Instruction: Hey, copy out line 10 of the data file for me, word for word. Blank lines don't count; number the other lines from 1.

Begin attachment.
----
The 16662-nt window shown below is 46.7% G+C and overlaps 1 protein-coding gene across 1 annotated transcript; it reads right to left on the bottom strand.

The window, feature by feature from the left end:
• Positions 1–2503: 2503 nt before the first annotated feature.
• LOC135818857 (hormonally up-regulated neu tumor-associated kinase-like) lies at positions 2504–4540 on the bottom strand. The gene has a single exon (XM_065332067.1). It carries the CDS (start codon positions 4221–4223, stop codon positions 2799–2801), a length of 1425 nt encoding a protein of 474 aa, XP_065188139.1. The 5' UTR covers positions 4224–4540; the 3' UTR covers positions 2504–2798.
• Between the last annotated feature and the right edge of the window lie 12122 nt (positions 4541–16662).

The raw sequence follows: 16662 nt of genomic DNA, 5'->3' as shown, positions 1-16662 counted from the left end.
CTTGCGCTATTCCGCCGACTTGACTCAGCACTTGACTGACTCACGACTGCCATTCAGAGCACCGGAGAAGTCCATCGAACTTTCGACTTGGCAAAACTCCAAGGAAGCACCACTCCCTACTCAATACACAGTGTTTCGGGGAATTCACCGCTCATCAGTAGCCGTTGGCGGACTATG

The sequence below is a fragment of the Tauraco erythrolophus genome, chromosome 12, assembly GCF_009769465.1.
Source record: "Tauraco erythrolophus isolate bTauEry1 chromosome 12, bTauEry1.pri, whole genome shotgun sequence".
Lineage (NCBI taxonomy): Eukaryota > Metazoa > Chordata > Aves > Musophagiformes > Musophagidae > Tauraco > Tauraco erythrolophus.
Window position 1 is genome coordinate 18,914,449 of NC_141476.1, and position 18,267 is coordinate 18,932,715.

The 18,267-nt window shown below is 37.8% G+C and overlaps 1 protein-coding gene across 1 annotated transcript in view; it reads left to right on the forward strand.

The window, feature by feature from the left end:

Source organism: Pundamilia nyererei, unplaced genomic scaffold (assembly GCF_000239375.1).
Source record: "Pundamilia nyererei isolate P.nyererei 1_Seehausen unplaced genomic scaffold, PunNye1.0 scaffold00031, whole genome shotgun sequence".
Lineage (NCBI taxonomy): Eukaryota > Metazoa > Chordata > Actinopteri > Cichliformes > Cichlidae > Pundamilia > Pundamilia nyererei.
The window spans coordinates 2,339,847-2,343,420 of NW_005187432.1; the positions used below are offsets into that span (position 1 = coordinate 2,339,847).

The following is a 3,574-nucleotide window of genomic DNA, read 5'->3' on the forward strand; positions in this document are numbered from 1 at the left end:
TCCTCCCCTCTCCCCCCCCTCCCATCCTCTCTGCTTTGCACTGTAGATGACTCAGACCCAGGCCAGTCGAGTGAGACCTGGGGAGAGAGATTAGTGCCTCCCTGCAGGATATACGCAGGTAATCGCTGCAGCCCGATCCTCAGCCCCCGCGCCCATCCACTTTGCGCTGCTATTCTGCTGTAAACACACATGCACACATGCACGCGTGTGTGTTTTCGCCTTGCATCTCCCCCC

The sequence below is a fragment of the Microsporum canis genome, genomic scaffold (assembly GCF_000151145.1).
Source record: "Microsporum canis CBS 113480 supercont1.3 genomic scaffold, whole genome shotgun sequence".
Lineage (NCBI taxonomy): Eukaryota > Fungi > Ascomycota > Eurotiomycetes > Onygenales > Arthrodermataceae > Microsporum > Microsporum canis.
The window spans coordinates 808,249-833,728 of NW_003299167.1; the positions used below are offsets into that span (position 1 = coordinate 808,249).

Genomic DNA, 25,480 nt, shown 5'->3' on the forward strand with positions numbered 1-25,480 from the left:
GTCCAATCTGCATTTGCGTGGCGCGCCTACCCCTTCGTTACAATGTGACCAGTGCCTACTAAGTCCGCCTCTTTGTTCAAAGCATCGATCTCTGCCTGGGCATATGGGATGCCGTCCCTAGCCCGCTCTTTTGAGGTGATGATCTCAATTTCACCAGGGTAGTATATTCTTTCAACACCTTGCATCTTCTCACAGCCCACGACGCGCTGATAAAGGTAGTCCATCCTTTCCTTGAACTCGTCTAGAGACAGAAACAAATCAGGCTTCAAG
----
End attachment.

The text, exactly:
Lineage (NCBI taxonomy): Eukaryota > Metazoa > Chordata > Aves > Musophagiformes > Musophagidae > Tauraco > Tauraco erythrolophus.